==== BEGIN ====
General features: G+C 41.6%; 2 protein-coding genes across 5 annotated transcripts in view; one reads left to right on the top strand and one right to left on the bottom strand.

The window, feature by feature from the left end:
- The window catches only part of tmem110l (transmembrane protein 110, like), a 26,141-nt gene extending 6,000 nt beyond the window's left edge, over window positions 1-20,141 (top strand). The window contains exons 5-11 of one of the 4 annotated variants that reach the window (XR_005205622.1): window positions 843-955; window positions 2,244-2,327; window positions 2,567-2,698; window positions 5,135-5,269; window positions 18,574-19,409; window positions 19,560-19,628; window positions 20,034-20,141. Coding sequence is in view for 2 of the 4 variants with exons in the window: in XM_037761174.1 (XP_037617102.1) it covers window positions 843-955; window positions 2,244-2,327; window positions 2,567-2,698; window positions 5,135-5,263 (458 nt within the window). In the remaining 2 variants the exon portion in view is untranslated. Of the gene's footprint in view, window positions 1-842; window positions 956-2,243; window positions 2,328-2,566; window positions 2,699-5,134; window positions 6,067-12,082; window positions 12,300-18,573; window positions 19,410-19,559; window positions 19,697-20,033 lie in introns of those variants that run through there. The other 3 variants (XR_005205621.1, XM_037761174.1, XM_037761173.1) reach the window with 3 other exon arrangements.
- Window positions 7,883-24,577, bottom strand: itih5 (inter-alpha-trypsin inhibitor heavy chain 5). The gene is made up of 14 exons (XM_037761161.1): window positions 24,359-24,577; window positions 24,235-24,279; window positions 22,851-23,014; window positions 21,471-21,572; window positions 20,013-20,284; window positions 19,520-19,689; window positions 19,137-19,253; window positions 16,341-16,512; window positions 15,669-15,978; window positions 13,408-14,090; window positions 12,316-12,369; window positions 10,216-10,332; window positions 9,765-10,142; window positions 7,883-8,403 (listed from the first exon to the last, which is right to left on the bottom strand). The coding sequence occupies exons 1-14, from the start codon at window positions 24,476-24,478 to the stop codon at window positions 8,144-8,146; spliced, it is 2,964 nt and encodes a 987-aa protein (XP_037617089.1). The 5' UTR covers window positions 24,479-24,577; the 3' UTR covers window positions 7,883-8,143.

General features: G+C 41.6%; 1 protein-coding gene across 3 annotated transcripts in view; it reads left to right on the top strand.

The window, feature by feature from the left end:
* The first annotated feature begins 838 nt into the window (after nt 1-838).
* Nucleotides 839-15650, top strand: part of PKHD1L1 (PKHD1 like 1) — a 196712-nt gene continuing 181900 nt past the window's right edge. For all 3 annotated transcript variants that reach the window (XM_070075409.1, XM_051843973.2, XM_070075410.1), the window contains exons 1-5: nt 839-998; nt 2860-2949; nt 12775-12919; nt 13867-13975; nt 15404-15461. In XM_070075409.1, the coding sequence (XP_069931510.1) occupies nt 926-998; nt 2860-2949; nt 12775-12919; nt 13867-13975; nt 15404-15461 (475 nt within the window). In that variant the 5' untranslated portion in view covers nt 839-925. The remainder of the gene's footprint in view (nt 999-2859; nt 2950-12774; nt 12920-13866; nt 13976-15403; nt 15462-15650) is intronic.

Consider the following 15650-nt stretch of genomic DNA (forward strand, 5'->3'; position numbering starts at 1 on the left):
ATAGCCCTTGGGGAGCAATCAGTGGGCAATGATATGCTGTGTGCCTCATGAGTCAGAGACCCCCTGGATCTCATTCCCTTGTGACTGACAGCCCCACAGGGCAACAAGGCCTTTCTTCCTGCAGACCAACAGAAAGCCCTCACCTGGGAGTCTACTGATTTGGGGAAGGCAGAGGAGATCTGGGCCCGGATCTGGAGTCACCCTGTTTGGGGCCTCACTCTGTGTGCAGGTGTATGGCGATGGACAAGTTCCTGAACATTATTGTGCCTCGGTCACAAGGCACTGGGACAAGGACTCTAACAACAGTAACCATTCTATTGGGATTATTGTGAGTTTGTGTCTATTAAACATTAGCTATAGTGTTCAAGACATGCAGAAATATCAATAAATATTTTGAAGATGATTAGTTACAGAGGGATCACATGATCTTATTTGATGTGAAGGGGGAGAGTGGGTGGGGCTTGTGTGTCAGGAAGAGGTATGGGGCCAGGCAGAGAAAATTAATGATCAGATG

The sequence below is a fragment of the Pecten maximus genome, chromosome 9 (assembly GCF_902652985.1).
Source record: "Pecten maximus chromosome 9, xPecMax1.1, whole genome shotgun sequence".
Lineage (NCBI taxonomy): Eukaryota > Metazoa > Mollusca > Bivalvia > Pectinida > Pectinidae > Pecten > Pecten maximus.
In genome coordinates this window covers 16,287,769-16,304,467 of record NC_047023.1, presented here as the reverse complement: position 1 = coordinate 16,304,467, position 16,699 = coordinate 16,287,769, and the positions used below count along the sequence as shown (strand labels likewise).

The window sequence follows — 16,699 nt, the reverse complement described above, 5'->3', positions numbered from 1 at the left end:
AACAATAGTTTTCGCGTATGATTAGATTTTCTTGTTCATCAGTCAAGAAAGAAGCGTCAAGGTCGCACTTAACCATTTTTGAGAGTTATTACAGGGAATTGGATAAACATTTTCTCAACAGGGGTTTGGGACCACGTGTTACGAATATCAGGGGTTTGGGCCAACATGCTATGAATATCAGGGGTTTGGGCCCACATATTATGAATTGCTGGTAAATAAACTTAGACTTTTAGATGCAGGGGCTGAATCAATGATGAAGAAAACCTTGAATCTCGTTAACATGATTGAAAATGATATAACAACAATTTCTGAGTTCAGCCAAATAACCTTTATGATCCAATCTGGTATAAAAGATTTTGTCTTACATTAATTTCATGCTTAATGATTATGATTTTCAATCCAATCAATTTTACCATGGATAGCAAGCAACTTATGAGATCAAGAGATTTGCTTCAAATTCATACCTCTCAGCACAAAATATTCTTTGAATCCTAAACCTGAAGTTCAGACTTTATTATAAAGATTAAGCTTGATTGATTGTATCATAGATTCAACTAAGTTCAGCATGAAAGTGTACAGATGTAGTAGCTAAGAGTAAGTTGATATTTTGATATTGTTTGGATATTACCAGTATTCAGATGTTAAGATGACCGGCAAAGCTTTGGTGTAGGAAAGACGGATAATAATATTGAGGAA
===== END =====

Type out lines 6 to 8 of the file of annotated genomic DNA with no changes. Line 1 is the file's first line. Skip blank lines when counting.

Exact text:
The window, feature by feature from the left end:
* The first annotated feature begins 838 nt into the window (after nt 1-838).
* Nucleotides 839-15650, top strand: part of PKHD1L1 (PKHD1 like 1) — a 196712-nt gene continuing 181900 nt past the window's right edge. For all 3 annotated transcript variants that reach the window (XM_070075409.1, XM_051843973.2, XM_070075410.1), the window contains exons 1-5: nt 839-998; nt 2860-2949; nt 12775-12919; nt 13867-13975; nt 15404-15461. In XM_070075409.1, the coding sequence (XP_069931510.1) occupies nt 926-998; nt 2860-2949; nt 12775-12919; nt 13867-13975; nt 15404-15461 (475 nt within the window). In that variant the 5' untranslated portion in view covers nt 839-925. The remainder of the gene's footprint in view (nt 999-2859; nt 2950-12774; nt 12920-13866; nt 13976-15403; nt 15462-15650) is intronic.